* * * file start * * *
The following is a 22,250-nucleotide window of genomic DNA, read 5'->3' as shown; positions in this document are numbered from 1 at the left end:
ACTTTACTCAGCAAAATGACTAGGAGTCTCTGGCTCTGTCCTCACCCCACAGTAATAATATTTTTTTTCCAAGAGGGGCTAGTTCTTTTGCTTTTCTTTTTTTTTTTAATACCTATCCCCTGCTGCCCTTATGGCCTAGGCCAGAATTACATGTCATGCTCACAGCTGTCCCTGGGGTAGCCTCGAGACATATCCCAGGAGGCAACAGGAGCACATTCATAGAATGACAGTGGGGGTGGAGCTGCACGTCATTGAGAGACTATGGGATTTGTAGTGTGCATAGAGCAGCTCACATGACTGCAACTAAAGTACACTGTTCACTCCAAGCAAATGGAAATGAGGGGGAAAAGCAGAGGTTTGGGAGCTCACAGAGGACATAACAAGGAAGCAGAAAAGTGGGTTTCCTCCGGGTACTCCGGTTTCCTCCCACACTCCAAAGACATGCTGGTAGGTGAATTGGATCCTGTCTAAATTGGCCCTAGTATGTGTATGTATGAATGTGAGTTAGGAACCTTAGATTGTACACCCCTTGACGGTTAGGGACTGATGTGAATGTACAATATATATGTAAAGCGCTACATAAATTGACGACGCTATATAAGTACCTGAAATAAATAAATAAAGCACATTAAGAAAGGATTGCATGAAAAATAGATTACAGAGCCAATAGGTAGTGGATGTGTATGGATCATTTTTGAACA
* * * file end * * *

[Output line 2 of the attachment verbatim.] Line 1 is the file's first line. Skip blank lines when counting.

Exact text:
ACTTTACTCAGCAAAATGACTAGGAGTCTCTGGCTCTGTCCTCACCCCACAGTAATAATATTTTTTTTCCAAGAGGGGCTAGTTCTTTTGCTTTTCTTTTTTTTTTTAATACCTATCCCCTGCTGCCCTTATGGCCTAGGCCAGAATTACATGTCATGCTCACAGCTGTCCCTGGGGTAGCCTCGAGACATATCCCAGGAGGCAACAGGAGCACATTCATAGAATGACAGTGGGGGTGGAGCTGCACGTCATTGAGAGACTATGGGATTTGTAGTGTGCATAGAGCAGCTCACATGACTGCAACTAAAGTACACTGTTCACTCCAAGCAAATGGAAATGAGGGGGAAAAGCAGAGGTTTGGGAGCTCACAGAGGACATAACAAGGAAGCAGAAAAGTGGGTTTCCTCCGGGTACTCCGGTTTCCTCCCACACTCCAAAGACATGCTGGTAGGTGAATTGGATCCTGTCTAAATTGGCCCTAGTATGTGTATGTATGAATGTGAGTTAGGAACCTTAGATTGTACACCCCTTGACGGTTAGGGACTGATGTGAATGTACAATATATATGTAAAGCGCTACATAAATTGACGACGCTATATAAGTACCTGAAATAAATAAATAAAGCACATTAAGAAAGGATTGCATGAAAAATAGATTACAGAGCCAATAGGTAGTGGATGTGTATGGATCATTTTTGAACA